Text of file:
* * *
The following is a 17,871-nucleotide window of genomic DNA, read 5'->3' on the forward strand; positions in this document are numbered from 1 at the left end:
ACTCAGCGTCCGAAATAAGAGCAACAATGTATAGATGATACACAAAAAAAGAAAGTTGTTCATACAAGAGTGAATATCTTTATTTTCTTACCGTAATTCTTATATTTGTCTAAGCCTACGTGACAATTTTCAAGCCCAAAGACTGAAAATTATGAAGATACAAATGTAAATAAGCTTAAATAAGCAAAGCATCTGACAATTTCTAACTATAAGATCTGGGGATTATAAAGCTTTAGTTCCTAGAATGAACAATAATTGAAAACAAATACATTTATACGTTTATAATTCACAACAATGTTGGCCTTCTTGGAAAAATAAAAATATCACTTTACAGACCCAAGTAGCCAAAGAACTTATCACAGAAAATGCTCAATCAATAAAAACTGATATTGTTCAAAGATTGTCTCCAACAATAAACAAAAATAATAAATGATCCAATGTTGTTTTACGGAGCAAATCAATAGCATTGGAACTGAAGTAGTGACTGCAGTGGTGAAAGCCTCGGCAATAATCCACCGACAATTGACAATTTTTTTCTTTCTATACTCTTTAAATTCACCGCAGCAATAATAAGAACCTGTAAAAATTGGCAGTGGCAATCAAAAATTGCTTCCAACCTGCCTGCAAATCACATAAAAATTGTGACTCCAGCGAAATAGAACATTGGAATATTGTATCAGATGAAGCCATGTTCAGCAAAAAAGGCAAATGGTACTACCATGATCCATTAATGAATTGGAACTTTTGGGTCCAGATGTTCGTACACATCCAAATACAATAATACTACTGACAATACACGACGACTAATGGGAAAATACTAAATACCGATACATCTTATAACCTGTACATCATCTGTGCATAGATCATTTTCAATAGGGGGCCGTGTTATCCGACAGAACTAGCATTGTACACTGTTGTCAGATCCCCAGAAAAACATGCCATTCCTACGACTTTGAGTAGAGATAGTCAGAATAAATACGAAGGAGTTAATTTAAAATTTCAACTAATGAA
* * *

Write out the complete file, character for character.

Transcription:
The following is a 17,871-nucleotide window of genomic DNA, read 5'->3' on the forward strand; positions in this document are numbered from 1 at the left end:
ACTCAGCGTCCGAAATAAGAGCAACAATGTATAGATGATACACAAAAAAAGAAAGTTGTTCATACAAGAGTGAATATCTTTATTTTCTTACCGTAATTCTTATATTTGTCTAAGCCTACGTGACAATTTTCAAGCCCAAAGACTGAAAATTATGAAGATACAAATGTAAATAAGCTTAAATAAGCAAAGCATCTGACAATTTCTAACTATAAGATCTGGGGATTATAAAGCTTTAGTTCCTAGAATGAACAATAATTGAAAACAAATACATTTATACGTTTATAATTCACAACAATGTTGGCCTTCTTGGAAAAATAAAAATATCACTTTACAGACCCAAGTAGCCAAAGAACTTATCACAGAAAATGCTCAATCAATAAAAACTGATATTGTTCAAAGATTGTCTCCAACAATAAACAAAAATAATAAATGATCCAATGTTGTTTTACGGAGCAAATCAATAGCATTGGAACTGAAGTAGTGACTGCAGTGGTGAAAGCCTCGGCAATAATCCACCGACAATTGACAATTTTTTTCTTTCTATACTCTTTAAATTCACCGCAGCAATAATAAGAACCTGTAAAAATTGGCAGTGGCAATCAAAAATTGCTTCCAACCTGCCTGCAAATCACATAAAAATTGTGACTCCAGCGAAATAGAACATTGGAATATTGTATCAGATGAAGCCATGTTCAGCAAAAAAGGCAAATGGTACTACCATGATCCATTAATGAATTGGAACTTTTGGGTCCAGATGTTCGTACACATCCAAATACAATAATACTACTGACAATACACGACGACTAATGGGAAAATACTAAATACCGATACATCTTATAACCTGTACATCATCTGTGCATAGATCATTTTCAATAGGGGGCCGTGTTATCCGACAGAACTAGCATTGTACACTGTTGTCAGATCCCCAGAAAAACATGCCATTCCTACGACTTTGAGTAGAGATAGTCAGAATAAATACGAAGGAGTTAATTTAAAATTTCAACTAATGAA